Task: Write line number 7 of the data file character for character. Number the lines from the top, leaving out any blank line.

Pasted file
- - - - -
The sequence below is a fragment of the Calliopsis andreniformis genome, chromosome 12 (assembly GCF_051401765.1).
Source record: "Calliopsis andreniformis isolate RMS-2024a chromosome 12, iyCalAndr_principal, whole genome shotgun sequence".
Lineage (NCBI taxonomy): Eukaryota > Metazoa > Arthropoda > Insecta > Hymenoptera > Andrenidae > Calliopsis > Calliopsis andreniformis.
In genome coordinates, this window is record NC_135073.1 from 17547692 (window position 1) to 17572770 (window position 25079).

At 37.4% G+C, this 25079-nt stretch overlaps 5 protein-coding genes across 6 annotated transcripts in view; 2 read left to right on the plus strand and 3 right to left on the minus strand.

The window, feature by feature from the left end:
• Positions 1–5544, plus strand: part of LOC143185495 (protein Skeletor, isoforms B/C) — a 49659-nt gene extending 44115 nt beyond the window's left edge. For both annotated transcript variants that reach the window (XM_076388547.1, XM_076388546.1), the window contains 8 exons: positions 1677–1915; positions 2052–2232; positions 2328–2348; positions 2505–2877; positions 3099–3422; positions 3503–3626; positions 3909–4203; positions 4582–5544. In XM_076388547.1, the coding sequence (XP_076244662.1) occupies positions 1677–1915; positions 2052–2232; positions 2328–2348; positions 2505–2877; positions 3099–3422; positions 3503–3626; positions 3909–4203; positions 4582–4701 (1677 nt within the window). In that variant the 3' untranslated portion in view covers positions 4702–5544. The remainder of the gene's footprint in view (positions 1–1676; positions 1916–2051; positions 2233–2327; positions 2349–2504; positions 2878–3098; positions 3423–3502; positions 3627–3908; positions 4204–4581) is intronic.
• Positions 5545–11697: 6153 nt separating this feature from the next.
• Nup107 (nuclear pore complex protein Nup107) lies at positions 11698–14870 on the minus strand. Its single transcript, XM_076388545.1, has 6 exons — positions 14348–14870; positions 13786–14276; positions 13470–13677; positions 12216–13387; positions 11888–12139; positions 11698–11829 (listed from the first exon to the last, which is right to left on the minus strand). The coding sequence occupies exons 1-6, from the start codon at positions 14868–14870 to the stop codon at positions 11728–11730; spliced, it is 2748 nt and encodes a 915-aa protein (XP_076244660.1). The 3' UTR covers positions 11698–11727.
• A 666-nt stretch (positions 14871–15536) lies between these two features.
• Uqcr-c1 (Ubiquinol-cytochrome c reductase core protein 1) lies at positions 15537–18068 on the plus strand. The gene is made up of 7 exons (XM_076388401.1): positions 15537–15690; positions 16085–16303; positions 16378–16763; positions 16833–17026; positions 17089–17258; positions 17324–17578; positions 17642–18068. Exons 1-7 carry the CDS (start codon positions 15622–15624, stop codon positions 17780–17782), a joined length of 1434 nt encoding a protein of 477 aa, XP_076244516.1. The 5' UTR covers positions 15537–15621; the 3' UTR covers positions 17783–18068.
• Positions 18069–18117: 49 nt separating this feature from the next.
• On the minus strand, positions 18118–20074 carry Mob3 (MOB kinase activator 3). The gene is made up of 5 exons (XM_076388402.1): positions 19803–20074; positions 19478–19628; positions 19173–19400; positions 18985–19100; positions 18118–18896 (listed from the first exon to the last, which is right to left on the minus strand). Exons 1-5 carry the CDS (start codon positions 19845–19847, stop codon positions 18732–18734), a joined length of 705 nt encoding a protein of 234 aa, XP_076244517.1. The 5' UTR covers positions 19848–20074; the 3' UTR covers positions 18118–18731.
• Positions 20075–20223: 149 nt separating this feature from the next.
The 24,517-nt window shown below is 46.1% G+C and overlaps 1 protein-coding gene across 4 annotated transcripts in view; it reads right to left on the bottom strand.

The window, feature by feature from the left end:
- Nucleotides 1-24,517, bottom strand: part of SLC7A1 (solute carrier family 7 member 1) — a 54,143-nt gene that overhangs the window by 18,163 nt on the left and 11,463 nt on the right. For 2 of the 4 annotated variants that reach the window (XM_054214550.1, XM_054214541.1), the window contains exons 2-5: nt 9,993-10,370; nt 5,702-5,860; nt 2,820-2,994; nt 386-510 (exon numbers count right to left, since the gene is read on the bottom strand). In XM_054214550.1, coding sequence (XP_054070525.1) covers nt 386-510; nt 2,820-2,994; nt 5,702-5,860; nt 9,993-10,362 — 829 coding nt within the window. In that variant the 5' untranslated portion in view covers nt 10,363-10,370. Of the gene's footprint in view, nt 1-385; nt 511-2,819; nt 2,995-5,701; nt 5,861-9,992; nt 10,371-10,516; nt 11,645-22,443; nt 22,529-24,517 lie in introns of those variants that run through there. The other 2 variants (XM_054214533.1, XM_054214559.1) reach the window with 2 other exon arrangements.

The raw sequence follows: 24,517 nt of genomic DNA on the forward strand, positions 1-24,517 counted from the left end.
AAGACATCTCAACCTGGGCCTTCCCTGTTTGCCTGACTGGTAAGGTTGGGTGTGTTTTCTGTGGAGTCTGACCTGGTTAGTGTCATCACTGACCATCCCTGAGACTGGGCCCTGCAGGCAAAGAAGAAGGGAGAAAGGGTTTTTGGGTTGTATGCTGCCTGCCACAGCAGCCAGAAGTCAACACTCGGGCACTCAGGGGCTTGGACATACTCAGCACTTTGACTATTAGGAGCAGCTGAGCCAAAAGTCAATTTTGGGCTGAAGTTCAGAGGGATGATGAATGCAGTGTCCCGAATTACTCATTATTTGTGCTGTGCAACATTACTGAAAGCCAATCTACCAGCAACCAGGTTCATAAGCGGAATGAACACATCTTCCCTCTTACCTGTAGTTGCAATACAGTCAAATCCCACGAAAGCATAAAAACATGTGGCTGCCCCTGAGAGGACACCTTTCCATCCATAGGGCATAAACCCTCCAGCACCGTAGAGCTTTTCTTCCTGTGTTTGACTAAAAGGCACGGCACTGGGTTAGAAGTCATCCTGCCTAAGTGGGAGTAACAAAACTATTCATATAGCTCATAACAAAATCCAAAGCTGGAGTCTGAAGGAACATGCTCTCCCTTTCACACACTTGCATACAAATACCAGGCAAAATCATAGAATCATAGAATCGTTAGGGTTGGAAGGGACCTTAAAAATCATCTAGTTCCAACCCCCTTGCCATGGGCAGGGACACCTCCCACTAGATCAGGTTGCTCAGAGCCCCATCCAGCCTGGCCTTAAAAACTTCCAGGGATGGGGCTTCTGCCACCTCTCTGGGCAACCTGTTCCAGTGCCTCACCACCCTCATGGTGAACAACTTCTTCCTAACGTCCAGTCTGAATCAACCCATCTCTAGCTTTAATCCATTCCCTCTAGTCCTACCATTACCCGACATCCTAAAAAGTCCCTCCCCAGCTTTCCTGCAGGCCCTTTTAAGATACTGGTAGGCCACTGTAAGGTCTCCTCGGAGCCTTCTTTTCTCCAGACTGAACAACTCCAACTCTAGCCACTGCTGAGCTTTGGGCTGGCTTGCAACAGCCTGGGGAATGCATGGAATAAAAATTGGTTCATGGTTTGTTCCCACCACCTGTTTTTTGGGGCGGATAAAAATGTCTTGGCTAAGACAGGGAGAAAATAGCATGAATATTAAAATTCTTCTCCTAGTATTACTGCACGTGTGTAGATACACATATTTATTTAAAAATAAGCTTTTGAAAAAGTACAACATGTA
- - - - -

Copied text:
• Positions 1–5544, plus strand: part of LOC143185495 (protein Skeletor, isoforms B/C) — a 49659-nt gene extending 44115 nt beyond the window's left edge. For both annotated transcript variants that reach the window (XM_076388547.1, XM_076388546.1), the window contains 8 exons: positions 1677–1915; positions 2052–2232; positions 2328–2348; positions 2505–2877; positions 3099–3422; positions 3503–3626; positions 3909–4203; positions 4582–5544. In XM_076388547.1, the coding sequence (XP_076244662.1) occupies positions 1677–1915; positions 2052–2232; positions 2328–2348; positions 2505–2877; positions 3099–3422; positions 3503–3626; positions 3909–4203; positions 4582–4701 (1677 nt within the window). In that variant the 3' untranslated portion in view covers positions 4702–5544. The remainder of the gene's footprint in view (positions 1–1676; positions 1916–2051; positions 2233–2327; positions 2349–2504; positions 2878–3098; positions 3423–3502; positions 3627–3908; positions 4204–4581) is intronic.